Much like today's Internet, radio enjoyed a high intrinsic growth rate in its early years. For example, during the Great Depression, when most industries were shrinking, radio advertising alone grew from $27 million in 1929 to $185 million in 1939 translating to a compound annual growth rate of 21%. Radio entertainment during the era included a mix of music, drama, comedy, and variety shows. However, music was considered essential.
After a brief honeymoon when musicians and composers welcomed free access to the enlarged audience that radio could provide, they soon began complaining about inadequate royalties. Since there were millions of listeners, they wanted to be paid millions of times for a single performance. Nearly all were represented by ASCAP (the American Society of Composers, Authors, and Publishers) which functioned as their royalty negotiator and collection agency to radio broadcasters. ASCAP increased fees by 400% over the 1930s, to a point where radio stations were paying 4% of all their ad revenues to the organization. Regrettably, neither side was satisfied.
When ASCAP proposed to double fees in 1940, radio decided to boycott. ASCAP's "content is king" hubris led them to reason that they represented all of the quality musicians and composers. They assumed that without ASCAP radio would have to turn to second-rate talent that the public would never find to be acceptable.
Originally radio responded with royalty-free compositions such as Stephen Foster songs. Soon, however, some stations started playing hillbilly music composed and performed by individuals represented by a new organization named Broadcast Music, Incorporated (BMI). ASCAP could almost be heard to laugh out loud.
In time, ASCAP would learn the proverbial wisdom, "Pride goeth before the fall." Gradually, hillbilly music evolved into country & western which itself later morphed into rock-‘n-roll. In the end ASCAP had to negotiate terms that resulted in royalty rates that were much lower than prior to the boycott. In short they had created a new competitor thereby unleashing market forces into a previously monopolistic situation controlled by them. In response, royalty rates dropped and ASCAP irrevocably lost market share.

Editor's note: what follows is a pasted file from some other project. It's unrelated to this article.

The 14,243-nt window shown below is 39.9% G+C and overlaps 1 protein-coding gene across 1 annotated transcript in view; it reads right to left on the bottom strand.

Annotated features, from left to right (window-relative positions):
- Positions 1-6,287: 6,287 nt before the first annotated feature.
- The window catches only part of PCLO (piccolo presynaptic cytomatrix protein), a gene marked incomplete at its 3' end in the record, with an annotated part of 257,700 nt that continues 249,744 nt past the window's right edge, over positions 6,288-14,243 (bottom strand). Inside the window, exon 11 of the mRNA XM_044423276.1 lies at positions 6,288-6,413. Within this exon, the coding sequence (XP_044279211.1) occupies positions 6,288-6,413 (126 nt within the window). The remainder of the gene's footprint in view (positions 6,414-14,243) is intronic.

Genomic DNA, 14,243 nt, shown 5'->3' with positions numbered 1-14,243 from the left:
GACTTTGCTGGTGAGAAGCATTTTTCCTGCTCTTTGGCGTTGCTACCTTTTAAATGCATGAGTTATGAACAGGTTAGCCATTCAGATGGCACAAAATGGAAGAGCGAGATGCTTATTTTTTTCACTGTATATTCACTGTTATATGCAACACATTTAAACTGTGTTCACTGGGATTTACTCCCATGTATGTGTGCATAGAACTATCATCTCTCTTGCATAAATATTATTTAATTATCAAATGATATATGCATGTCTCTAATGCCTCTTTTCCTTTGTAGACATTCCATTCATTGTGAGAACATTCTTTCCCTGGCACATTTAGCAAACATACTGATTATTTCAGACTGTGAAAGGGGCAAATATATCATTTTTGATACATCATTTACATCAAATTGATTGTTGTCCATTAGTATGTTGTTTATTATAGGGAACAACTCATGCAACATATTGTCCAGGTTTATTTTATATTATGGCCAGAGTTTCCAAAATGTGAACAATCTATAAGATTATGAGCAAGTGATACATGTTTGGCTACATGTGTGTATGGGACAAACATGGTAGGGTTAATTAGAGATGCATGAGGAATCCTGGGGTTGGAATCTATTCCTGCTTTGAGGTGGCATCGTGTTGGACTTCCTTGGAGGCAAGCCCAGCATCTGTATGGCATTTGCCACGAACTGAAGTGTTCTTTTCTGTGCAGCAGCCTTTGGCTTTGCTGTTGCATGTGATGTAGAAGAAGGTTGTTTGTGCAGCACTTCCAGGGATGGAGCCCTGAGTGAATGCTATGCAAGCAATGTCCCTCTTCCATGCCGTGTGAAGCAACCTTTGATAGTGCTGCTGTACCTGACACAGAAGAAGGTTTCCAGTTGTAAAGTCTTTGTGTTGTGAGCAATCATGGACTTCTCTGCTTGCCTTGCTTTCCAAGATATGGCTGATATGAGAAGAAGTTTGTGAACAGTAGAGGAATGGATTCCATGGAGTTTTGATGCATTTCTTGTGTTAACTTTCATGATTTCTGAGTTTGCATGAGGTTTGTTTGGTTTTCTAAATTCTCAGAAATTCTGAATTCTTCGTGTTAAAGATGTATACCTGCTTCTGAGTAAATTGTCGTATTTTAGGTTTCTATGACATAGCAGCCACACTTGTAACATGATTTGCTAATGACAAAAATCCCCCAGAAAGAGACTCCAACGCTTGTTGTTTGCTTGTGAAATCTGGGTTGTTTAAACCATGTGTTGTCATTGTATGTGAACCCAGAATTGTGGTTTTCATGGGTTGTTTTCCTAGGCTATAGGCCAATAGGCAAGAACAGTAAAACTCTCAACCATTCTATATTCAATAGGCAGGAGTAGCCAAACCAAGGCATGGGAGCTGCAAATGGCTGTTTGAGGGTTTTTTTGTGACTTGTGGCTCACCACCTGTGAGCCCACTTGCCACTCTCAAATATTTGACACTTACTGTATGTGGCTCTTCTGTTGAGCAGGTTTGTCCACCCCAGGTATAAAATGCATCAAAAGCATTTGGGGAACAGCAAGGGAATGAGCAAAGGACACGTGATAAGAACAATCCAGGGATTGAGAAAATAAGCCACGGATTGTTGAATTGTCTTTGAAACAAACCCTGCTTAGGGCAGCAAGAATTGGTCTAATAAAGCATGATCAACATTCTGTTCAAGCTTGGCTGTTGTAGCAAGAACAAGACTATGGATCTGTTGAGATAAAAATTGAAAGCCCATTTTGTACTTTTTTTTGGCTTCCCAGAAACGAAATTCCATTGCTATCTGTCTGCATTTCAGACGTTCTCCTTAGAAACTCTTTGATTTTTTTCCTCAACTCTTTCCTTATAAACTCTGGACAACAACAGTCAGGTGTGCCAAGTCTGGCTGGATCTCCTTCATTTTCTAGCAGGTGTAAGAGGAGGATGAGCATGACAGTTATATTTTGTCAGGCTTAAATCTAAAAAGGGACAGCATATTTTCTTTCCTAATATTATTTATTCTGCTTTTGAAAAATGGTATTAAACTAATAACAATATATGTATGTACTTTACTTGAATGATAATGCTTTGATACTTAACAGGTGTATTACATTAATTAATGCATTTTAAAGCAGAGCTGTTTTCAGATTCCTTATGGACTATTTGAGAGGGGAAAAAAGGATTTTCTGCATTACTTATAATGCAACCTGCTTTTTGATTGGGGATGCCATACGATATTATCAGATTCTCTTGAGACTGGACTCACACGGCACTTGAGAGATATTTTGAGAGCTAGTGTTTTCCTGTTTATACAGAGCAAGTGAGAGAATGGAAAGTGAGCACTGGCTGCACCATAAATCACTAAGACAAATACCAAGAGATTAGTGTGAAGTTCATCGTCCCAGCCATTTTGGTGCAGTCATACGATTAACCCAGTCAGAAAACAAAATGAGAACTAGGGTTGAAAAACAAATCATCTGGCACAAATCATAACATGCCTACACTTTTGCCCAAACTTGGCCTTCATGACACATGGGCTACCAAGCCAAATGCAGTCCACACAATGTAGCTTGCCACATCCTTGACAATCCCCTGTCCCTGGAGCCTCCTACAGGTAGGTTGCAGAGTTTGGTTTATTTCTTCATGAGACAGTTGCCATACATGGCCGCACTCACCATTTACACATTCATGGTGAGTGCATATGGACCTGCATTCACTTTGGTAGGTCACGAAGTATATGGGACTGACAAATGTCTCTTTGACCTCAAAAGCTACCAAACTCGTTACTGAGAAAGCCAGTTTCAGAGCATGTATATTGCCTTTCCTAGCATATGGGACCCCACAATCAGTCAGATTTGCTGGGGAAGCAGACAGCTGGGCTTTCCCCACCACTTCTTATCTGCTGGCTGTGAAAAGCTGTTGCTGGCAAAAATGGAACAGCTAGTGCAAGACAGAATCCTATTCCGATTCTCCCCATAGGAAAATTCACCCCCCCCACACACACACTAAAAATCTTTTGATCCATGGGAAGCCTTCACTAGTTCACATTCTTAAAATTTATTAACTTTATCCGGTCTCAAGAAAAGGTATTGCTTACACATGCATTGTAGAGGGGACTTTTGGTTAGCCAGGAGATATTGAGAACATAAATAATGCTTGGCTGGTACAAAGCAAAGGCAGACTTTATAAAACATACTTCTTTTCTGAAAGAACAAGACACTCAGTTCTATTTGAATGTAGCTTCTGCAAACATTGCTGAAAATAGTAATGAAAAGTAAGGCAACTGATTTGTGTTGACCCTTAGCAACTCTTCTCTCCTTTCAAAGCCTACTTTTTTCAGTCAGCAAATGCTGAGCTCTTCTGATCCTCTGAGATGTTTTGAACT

ASCAP was so incensed at the loss of monopoly power that it initiated a series of lawsuits in the 1950s and 60s in an effort to restore the exclusivity enjoyed prior to 1941. They failed.
Most radio music during the 1930s was in the form of a live broadcast. As record discs began to move into the marketplace in the 1940s the established music industry once again reacted as though the new technology were a creation of Satan. Following ASCAP's lead, the American Federation of Musicians (AFM) prohibited its members from making recordings. They did not want records and disc jockeys replacing live performers on radio. Within a couple of years they had to accept a record label agreement setting aside a modest royalty stream from the sale of records for AFM members. Disc jockeys became a reality.
The analogies to today's Internet situation should be as obvious as cow-patties on a snow bank. The "content is king" response to the Internet from traditional media companies is in danger of leading them down the path where ASCAP mugged itself seventy years ago. Ultimately the advantages of moving content off physical media and cable and satellite systems, and onto the Web, are simply too compelling.
Consumers gain immediate on-demand access without having to wait for shows to be broadcast. Sponsors achieve infinitely superior ad targeting and accountability on the Net. Ultimately Google AdWords will have conditioned them to pay only for video ads that get watched. Even ad agencies will eventually increase revenues. Once they learn how to create ads that induce consumers to make online purchases, they'll not only be paid for ads viewed, but will also win a bounty for each online merchandise sale. Lastly, ever-more entertaining and informative content is being created for, and distributed by, the Internet.